Tartan is a fabric usually associated with Scotland rather than Gateshead. Until now, that is. Staff at the Baltic Centre for Contemporary Art will bring a taste of the Highlands further south by wearing tailor-made tartan outfits till the end of March. And it's all in the name of art. Ninety members of staff, from front of house to office staff and directors, will be kitted out in unique tartan ensembles as part of the Italian artist Antonio Riello's B Square! project, which first launched two years ago in Austria.
For Gateshead, the second location for the project, Riello has used the predominantly blue and green tartan created for the European flag in 1999, and added a series of deliberate glitches into the weave to represent the artificial construction of European identity. As well as trousers and skirts, staff will wear black and white reversible hoodies inspired by the local Northumbrian tartan (Northumbria is the only English county to have its own plaid), with special pockets for staff walkie-talkies and a torch and integrated LED device for showing people to their seats at the centre's cinema.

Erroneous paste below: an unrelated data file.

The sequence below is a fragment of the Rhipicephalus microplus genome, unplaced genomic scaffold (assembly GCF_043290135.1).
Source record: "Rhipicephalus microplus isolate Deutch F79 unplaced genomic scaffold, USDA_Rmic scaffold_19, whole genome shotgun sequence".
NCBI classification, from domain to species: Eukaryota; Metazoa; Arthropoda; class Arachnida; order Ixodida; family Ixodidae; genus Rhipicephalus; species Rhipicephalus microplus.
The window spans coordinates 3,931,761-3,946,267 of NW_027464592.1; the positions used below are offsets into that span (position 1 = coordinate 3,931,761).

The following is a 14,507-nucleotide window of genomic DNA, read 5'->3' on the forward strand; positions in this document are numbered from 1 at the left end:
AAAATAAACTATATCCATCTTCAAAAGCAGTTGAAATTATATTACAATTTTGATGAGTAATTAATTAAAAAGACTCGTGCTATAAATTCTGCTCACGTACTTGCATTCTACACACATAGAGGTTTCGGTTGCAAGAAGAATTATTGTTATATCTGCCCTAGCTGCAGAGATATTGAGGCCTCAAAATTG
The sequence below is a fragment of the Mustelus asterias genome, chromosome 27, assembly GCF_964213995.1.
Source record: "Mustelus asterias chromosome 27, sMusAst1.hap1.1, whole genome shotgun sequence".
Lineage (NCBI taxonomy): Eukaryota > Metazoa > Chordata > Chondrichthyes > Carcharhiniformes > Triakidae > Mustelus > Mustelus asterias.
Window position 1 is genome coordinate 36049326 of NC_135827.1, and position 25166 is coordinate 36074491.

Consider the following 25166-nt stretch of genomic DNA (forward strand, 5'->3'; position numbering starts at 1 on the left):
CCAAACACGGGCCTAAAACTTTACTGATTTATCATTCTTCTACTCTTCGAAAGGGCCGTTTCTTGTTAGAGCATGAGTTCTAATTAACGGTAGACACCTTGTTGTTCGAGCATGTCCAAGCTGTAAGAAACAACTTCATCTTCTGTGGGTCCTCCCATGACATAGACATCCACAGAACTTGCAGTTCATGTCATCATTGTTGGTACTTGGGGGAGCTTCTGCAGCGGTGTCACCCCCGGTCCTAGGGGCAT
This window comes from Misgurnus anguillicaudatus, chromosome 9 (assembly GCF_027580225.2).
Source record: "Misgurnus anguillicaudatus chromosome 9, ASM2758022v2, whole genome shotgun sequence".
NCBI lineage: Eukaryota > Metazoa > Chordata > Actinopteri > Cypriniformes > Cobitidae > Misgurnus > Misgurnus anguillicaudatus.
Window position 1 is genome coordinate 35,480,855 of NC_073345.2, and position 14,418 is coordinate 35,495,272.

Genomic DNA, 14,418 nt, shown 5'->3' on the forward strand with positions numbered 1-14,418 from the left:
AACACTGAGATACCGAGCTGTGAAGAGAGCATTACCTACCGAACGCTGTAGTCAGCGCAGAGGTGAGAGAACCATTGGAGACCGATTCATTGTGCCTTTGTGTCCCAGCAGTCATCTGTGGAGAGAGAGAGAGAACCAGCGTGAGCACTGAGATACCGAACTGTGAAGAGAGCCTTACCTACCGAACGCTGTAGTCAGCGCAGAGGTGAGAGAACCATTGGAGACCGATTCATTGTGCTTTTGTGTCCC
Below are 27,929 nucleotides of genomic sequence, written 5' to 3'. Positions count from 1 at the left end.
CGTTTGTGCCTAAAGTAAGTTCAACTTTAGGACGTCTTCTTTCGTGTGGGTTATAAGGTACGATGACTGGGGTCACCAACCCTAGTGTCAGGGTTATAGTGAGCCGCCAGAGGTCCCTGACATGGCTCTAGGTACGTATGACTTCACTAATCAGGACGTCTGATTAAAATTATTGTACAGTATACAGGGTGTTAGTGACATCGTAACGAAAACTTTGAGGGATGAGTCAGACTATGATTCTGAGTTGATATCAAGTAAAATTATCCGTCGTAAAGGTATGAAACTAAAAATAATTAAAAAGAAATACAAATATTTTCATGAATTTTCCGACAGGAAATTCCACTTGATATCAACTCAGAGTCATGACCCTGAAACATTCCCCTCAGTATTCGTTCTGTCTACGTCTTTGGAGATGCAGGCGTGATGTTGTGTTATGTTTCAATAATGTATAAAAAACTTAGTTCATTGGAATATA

As Alessandro Vincentelli, acting head of programme at Baltic says, "The outfits aren't about traditional tartan, they have been designed for the day-to-day activities of the staff in response to the industrial, contemporary building that houses Baltic. They're quite street-oriented really." So street, it seems, that sadly one Scottish staple is missing – there won't be a kilt in sight.